The Packing Challenge

Numerous times we’ve had people say to us “We appreciate the sacrifices you make!” While we acknowledge the sentiment, we don’t feel like we are sacrificing by living on the mission field.

I have a corner full of luggage that can attest to this lack of sacrifice. :-/

It’s difficult to condense one’s life into a series of 50 pound pieces of luggage, but we must do this every time we make a trip back to the US and return to Uganda. We have to take items we will need but can’t get there. This includes:

  • Sheets for the next couple years. Cloth wears out faster in a tropical climate. We go through about one set of sheets per bed, per year. Growing up, I had a set of sheets given to me that lasted me until I got married. The rate at which sheets fall apart in Uganda came as a huge surprise to me.
  • Clothing is much the same. We line dry everything and we’re careful not to leave it out too long, but it just wears out faster, especially socks and underwear. We have to pack clothes for 6 adult sized people and 2 child sized people for the next term, planning for the growth of the kids in the family. There are clothing markets in Uganda, but the clothes they sell no longer fit my older boys. It’s difficult to find quality clothing in the market. (I’ll come back to this in another post.)
  • School books for all six kids for the next school years. And school supplies. Just before we left on our last furlough, I started to see higher quality crayons and markers available there. But we still can’t get good colored pencils or mechanical pencils of any kind.
  • Shoes for all of us. Half of us can’t buy shoes in our size in Africa. So if we need them, we have to take them with us. You can buy higher quality shoes there, but you pay for it. It’s cheaper for us to watch for sales here and take the shoes with us, even if it takes luggage space.
  • Chocolate chips – or any baking chip we might want. You can’t buy chocolate chips where we live. The available chocolate is poor quality. I stock up on chips here (and dried blueberries and cranberries) so we have them for baking when we get back there.
  • High quality kitchen implements. I cook a LOT in Africa. It takes hours every day to prepare food there, even meals that are “easy” in the US. We’ve invested in a number of items that will make this take less time.
  • Mexican spices. We can get Chinese and Indian spices but not Mexican. Indian chili is NOT the same as chili seasoning. Found that one out the hard way. If we want something to have a Mexican flavor, we have to take the spices to flavor it.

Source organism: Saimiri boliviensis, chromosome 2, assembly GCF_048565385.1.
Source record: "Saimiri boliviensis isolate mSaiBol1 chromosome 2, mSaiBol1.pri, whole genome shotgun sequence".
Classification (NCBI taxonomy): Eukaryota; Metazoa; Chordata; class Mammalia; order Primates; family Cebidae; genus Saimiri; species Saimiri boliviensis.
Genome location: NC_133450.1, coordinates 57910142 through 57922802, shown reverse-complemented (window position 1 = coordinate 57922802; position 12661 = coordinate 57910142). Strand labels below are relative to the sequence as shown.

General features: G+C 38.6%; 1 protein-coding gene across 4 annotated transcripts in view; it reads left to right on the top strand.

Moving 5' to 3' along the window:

A couple weeks ago I mentioned that I had the packing well in hand in preparation for leaving for Uganda.

I was wrong.

Or delusional.

Probably delusional.

Remember how I said that every piece must weigh exactly 50 pounds and be securely packed? Yeah, well that’s easier said than done.

It’s rather like putting together a 15,000 piece 3D puzzle with pieces in a variety of shapes, sizes, weights, and volumes and in total weighs over 1,000 pounds.

I had most of the packing already “finished.” Friday, I had the kids sort all the things they needed to have packed and make a pile. Saturday, I worked to get one piece that was full but did not weigh 50 pounds up to weight. I worked on that for an hour. No matter what I did, the container could not hold 50 pounds with those contents. I finally had to stop and move on to another container. Then that container could not reach 50 pounds no matter what I did. By this time, I’d been working for several hours. I was hungry, hot, and tired. And I was crying.

I think I’m just bad at packing.

Saturday night I barely slept. Remember the puzzle analogy? I laid awake thinking of ways I could get those pieces up to the right weight and still have room for everything.

Conclusion? I opened every piece of luggage with any flexibility on contents and pulled out the heaviest items. Then I took the lightweight items out of the containers and distributed them among the luggage. My nice, neat, orderly row of packed luggage was ruined.

But it worked. I filled the containers. They weighed 50 pounds. I fixed the suitcases and made those weigh 50 pounds. I cheered every time the scale hit the desired weight.

It’s a process. 🙂

It also ought to be a challenge or a reality show: Packing Xtreme. Pick up your life and make it fit in as few 50 pound pieces of luggage as you can using only a bathroom scale to check the weight.

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